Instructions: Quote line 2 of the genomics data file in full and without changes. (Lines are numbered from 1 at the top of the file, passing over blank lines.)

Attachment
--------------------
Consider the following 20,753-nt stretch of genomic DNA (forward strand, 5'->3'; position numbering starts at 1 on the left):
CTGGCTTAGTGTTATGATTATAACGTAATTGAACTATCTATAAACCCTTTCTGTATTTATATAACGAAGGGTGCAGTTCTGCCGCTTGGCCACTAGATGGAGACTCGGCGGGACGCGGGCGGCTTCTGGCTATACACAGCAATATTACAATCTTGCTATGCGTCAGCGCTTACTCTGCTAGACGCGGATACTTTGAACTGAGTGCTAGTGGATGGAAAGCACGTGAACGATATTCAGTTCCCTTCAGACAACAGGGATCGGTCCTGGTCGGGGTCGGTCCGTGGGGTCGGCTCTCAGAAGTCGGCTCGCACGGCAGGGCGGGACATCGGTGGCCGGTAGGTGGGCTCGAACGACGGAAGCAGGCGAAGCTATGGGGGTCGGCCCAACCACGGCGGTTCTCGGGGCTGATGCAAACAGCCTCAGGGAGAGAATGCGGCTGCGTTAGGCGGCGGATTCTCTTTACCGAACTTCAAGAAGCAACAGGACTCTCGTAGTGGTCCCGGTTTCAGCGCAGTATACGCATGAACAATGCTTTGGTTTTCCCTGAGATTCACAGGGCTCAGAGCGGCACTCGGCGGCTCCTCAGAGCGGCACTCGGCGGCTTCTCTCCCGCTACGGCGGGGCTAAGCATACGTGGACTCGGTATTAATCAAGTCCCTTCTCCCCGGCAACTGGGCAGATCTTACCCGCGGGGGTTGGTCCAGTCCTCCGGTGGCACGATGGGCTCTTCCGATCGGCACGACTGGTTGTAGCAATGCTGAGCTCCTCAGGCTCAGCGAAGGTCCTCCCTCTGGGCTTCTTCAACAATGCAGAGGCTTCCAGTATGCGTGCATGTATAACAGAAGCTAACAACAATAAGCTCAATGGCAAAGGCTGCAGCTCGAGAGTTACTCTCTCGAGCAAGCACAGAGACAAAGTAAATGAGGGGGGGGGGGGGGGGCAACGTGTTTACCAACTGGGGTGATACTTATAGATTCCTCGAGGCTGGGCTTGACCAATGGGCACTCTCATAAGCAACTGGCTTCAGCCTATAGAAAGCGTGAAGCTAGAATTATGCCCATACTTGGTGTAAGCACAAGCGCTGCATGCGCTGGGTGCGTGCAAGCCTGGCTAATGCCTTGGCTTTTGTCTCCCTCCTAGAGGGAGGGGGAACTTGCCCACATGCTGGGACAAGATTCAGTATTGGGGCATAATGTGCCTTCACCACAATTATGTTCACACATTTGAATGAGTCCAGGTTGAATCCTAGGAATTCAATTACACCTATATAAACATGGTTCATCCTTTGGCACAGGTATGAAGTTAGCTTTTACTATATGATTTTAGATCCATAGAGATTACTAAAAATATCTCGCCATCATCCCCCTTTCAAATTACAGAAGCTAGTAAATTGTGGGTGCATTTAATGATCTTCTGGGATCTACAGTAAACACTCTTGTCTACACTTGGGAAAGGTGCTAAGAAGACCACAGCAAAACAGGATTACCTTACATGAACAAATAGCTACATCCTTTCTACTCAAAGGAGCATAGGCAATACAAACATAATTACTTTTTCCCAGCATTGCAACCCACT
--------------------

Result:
CTGGCTTAGTGTTATGATTATAACGTAATTGAACTATCTATAAACCCTTTCTGTATTTATATAACGAAGGGTGCAGTTCTGCCGCTTGGCCACTAGATGGAGACTCGGCGGGACGCGGGCGGCTTCTGGCTATACACAGCAATATTACAATCTTGCTATGCGTCAGCGCTTACTCTGCTAGACGCGGATACTTTGAACTGAGTGCTAGTGGATGGAAAGCACGTGAACGATATTCAGTTCCCTTCAGACAACAGGGATCGGTCCTGGTCGGGGTCGGTCCGTGGGGTCGGCTCTCAGAAGTCGGCTCGCACGGCAGGGCGGGACATCGGTGGCCGGTAGGTGGGCTCGAACGACGGAAGCAGGCGAAGCTATGGGGGTCGGCCCAACCACGGCGGTTCTCGGGGCTGATGCAAACAGCCTCAGGGAGAGAATGCGGCTGCGTTAGGCGGCGGATTCTCTTTACCGAACTTCAAGAAGCAACAGGACTCTCGTAGTGGTCCCGGTTTCAGCGCAGTATACGCATGAACAATGCTTTGGTTTTCCCTGAGATTCACAGGGCTCAGAGCGGCACTCGGCGGCTCCTCAGAGCGGCACTCGGCGGCTTCTCTCCCGCTACGGCGGGGCTAAGCATACGTGGACTCGGTATTAATCAAGTCCCTTCTCCCCGGCAACTGGGCAGATCTTACCCGCGGGGGTTGGTCCAGTCCTCCGGTGGCACGATGGGCTCTTCCGATCGGCACGACTGGTTGTAGCAATGCTGAGCTCCTCAGGCTCAGCGAAGGTCCTCCCTCTGGGCTTCTTCAACAATGCAGAGGCTTCCAGTATGCGTGCATGTATAACAGAAGCTAACAACAATAAGCTCAATGGCAAAGGCTGCAGCTCGAGAGTTACTCTCTCGAGCAAGCACAGAGACAAAGTAAATGAGGGGGGGGGGGGGGGGCAACGTGTTTACCAACTGGGGTGATACTTATAGATTCCTCGAGGCTGGGCTTGACCAATGGGCACTCTCATAAGCAACTGGCTTCAGCCTATAGAAAGCGTGAAGCTAGAATTATGCCCATACTTGGTGTAAGCACAAGCGCTGCATGCGCTGGGTGCGTGCAAGCCTGGCTAATGCCTTGGCTTTTGTCTCCCTCCTAGAGGGAGGGGGAACTTGCCCACATGCTGGGACAAGATTCAGTATTGGGGCATAATGTGCCTTCACCACAATTATGTTCACACATTTGAATGAGTCCAGGTTGAATCCTAGGAATTCAATTACACCTATATAAACATGGTTCATCCTTTGGCACAGGTATGAAGTTAGCTTTTACTATATGATTTTAGATCCATAGAGATTACTAAAAATATCTCGCCATCATCCCCCTTTCAAATTACAGAAGCTAGTAAATTGTGGGTGCATTTAATGATCTTCTGGGATCTACAGTAAACACTCTTGTCTACACTTGGGAAAGGTGCTAAGAAGACCACAGCAAAACAGGATTACCTTACATGAACAAATAGCTACATCCTTTCTACTCAAAGGAGCATAGGCAATACAAACATAATTACTTTTTCCCAGCATTGCAACCCACT